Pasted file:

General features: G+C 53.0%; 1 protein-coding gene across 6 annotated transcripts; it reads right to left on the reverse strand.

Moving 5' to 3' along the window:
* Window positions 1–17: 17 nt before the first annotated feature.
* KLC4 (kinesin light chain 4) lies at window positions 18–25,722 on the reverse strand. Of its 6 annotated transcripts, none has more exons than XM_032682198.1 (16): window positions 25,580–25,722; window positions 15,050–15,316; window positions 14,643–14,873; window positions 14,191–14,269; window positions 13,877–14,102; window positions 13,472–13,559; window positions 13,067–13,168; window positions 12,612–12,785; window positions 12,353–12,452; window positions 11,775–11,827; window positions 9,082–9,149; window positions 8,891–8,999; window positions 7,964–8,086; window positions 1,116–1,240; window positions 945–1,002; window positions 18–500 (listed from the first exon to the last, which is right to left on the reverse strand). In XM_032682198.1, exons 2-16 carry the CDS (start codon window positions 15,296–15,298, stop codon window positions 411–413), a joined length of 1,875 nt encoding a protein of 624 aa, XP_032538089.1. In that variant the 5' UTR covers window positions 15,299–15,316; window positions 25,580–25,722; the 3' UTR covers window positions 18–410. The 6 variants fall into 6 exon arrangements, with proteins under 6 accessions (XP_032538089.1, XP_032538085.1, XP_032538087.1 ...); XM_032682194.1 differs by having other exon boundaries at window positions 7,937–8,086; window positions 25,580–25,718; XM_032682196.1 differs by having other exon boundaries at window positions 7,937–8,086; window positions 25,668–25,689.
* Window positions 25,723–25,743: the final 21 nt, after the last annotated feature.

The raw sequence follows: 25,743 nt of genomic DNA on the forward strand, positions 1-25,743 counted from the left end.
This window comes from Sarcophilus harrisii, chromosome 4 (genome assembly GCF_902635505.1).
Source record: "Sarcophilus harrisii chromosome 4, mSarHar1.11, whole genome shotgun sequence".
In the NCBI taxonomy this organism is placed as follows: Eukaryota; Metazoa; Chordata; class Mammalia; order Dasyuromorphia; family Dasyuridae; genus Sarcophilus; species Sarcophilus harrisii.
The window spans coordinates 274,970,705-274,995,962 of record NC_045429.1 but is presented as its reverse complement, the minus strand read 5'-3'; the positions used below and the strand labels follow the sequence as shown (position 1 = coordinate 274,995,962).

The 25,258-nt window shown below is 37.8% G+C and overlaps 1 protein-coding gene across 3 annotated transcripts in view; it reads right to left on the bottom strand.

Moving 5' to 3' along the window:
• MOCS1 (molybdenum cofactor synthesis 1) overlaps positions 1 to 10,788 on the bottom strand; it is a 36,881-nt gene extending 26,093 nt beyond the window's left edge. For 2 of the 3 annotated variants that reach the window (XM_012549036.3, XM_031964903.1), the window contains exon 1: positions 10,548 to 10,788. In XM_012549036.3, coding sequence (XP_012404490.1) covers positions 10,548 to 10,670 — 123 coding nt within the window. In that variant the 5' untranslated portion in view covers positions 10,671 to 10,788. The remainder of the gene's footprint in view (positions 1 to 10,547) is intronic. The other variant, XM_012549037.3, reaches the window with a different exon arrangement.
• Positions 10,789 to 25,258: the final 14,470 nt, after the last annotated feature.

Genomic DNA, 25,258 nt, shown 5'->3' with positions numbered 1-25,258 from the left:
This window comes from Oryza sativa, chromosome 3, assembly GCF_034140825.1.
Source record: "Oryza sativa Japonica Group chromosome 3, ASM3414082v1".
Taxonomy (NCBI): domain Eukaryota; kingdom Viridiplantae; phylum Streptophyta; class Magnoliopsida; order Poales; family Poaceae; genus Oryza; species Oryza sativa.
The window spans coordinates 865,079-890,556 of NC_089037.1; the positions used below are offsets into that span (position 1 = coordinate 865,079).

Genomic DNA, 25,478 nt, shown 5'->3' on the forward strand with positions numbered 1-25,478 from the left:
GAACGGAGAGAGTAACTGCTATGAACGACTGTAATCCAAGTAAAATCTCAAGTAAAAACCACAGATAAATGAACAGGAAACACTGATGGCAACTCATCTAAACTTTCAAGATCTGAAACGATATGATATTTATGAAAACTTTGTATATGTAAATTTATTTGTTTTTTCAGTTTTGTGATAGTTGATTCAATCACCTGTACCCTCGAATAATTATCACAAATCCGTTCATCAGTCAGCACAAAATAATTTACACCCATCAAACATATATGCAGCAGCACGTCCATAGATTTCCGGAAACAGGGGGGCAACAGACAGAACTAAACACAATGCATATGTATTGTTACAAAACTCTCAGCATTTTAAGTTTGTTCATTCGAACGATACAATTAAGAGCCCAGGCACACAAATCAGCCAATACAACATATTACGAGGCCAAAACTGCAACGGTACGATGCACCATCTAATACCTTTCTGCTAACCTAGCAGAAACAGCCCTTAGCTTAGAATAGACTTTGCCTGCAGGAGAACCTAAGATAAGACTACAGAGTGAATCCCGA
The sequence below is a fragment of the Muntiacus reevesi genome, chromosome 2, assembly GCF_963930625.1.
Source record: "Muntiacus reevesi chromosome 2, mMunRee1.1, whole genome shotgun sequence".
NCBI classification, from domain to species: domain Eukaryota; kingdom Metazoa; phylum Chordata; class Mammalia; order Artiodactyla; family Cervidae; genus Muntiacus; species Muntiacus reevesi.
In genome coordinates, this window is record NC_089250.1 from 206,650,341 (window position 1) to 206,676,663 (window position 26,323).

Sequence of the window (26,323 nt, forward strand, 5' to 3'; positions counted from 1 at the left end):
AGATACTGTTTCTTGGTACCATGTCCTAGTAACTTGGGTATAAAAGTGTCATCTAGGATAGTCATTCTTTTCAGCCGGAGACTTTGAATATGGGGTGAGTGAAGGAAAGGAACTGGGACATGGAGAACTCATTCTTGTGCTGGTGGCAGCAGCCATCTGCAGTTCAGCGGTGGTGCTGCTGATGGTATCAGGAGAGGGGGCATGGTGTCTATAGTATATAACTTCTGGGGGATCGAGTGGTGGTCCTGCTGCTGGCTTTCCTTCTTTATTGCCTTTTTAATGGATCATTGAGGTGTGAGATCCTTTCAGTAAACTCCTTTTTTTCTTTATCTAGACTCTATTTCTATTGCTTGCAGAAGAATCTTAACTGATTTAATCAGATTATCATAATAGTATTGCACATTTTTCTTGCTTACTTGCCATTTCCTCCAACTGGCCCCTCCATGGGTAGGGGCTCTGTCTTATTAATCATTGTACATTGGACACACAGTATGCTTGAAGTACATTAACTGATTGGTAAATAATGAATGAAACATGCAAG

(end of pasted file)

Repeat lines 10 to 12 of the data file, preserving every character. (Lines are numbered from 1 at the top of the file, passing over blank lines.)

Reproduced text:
The window spans coordinates 274,970,705-274,995,962 of record NC_045429.1 but is presented as its reverse complement, the minus strand read 5'-3'; the positions used below and the strand labels follow the sequence as shown (position 1 = coordinate 274,995,962).

The 25,258-nt window shown below is 37.8% G+C and overlaps 1 protein-coding gene across 3 annotated transcripts in view; it reads right to left on the bottom strand.

Moving 5' to 3' along the window: